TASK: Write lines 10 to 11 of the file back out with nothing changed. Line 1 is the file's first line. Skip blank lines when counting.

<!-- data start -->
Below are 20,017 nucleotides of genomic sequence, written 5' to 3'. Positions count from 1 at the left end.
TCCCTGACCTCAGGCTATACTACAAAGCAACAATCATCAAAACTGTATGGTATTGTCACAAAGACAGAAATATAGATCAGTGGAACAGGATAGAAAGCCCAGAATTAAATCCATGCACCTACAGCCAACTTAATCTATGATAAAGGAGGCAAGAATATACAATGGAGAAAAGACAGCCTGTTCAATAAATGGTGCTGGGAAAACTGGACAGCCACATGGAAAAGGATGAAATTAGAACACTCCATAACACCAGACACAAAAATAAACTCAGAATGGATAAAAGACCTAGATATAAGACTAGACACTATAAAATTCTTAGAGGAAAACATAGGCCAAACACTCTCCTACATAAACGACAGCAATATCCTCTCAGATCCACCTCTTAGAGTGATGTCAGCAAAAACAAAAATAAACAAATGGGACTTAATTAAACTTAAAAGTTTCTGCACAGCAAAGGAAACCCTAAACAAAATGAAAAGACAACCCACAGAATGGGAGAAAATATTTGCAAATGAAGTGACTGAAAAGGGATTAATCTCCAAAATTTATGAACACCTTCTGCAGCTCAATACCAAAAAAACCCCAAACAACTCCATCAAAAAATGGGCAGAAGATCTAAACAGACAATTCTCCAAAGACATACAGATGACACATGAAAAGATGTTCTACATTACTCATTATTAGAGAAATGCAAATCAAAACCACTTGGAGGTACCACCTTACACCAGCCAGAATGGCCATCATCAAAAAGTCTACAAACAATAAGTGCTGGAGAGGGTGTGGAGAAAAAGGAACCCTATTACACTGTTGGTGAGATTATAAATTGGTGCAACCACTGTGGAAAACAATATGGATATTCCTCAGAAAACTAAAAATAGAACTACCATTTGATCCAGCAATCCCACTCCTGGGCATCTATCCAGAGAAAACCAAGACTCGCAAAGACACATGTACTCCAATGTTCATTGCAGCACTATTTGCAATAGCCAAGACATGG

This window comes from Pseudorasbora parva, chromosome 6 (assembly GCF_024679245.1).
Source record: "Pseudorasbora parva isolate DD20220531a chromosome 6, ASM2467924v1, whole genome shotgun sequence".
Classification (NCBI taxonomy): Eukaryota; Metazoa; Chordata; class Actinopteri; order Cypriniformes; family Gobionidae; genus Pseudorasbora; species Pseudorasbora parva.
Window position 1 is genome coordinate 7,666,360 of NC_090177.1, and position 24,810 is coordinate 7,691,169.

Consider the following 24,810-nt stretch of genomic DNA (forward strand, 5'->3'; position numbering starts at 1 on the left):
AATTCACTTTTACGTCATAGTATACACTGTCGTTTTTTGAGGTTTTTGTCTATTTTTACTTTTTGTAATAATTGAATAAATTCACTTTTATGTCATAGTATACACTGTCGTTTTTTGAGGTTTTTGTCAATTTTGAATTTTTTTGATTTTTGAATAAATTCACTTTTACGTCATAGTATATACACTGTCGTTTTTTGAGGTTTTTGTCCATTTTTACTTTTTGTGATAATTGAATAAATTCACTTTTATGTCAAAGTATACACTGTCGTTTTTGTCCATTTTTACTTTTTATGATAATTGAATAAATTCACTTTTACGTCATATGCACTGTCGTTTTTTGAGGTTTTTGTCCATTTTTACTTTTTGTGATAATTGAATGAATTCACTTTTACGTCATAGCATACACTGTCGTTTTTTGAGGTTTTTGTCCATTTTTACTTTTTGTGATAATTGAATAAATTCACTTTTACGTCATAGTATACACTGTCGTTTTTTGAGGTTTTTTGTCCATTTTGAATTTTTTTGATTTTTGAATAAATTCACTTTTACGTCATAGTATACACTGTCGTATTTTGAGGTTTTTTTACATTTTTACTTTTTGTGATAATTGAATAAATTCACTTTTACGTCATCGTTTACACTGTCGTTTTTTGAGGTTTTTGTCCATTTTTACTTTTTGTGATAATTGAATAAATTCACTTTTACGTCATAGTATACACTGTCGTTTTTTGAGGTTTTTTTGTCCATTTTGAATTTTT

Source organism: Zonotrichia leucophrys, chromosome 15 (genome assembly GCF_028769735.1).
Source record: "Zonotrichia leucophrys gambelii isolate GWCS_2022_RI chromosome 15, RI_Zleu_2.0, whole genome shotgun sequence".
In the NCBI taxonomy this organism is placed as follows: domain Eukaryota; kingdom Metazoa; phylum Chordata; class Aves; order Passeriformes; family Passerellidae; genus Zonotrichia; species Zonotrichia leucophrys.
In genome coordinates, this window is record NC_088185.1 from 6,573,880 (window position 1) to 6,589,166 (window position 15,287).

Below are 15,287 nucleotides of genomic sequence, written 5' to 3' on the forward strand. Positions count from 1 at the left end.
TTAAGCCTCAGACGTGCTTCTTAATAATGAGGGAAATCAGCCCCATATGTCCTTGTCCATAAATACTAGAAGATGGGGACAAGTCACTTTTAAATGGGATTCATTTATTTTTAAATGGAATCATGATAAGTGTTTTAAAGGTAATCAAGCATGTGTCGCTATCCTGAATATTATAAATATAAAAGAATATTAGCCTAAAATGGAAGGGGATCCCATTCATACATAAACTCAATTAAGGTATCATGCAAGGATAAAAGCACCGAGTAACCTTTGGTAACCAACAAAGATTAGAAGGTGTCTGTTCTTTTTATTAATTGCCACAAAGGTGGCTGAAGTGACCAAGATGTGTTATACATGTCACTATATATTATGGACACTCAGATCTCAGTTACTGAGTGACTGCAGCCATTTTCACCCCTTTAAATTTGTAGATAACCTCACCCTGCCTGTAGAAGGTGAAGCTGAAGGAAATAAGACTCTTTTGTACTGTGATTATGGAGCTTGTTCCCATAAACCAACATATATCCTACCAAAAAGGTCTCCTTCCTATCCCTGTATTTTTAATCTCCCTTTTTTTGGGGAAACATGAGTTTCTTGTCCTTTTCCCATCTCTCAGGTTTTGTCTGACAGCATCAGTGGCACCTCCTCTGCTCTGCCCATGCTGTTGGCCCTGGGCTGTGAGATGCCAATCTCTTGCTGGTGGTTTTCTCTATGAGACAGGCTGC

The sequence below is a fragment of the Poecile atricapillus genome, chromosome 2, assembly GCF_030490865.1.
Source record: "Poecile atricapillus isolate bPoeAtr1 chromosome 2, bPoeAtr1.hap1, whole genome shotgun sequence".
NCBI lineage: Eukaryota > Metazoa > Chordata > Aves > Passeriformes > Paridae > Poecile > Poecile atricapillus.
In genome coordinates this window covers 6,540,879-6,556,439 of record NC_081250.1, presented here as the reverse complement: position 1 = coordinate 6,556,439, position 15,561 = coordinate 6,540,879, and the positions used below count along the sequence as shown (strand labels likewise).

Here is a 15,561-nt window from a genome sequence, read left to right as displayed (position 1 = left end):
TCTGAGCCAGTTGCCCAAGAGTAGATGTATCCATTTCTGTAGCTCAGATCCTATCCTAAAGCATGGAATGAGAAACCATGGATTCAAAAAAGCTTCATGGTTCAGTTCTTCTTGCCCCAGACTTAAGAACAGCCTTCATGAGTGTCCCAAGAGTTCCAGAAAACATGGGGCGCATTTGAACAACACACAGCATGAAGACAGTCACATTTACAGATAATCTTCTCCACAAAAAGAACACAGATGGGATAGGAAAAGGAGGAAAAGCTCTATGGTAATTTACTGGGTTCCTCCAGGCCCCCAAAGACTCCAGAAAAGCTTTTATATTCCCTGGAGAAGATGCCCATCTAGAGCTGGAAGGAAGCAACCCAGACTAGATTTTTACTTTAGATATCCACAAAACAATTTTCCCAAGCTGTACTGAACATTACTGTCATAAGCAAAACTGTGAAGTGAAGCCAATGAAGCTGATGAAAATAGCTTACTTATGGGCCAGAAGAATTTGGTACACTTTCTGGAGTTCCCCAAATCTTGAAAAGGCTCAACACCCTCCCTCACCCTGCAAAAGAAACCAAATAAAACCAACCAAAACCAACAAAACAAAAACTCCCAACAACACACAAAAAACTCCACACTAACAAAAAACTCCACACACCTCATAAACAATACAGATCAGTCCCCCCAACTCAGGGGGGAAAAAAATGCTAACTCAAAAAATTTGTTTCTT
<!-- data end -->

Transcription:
Source record: "Zonotrichia leucophrys gambelii isolate GWCS_2022_RI chromosome 15, RI_Zleu_2.0, whole genome shotgun sequence".
In the NCBI taxonomy this organism is placed as follows: domain Eukaryota; kingdom Metazoa; phylum Chordata; class Aves; order Passeriformes; family Passerellidae; genus Zonotrichia; species Zonotrichia leucophrys.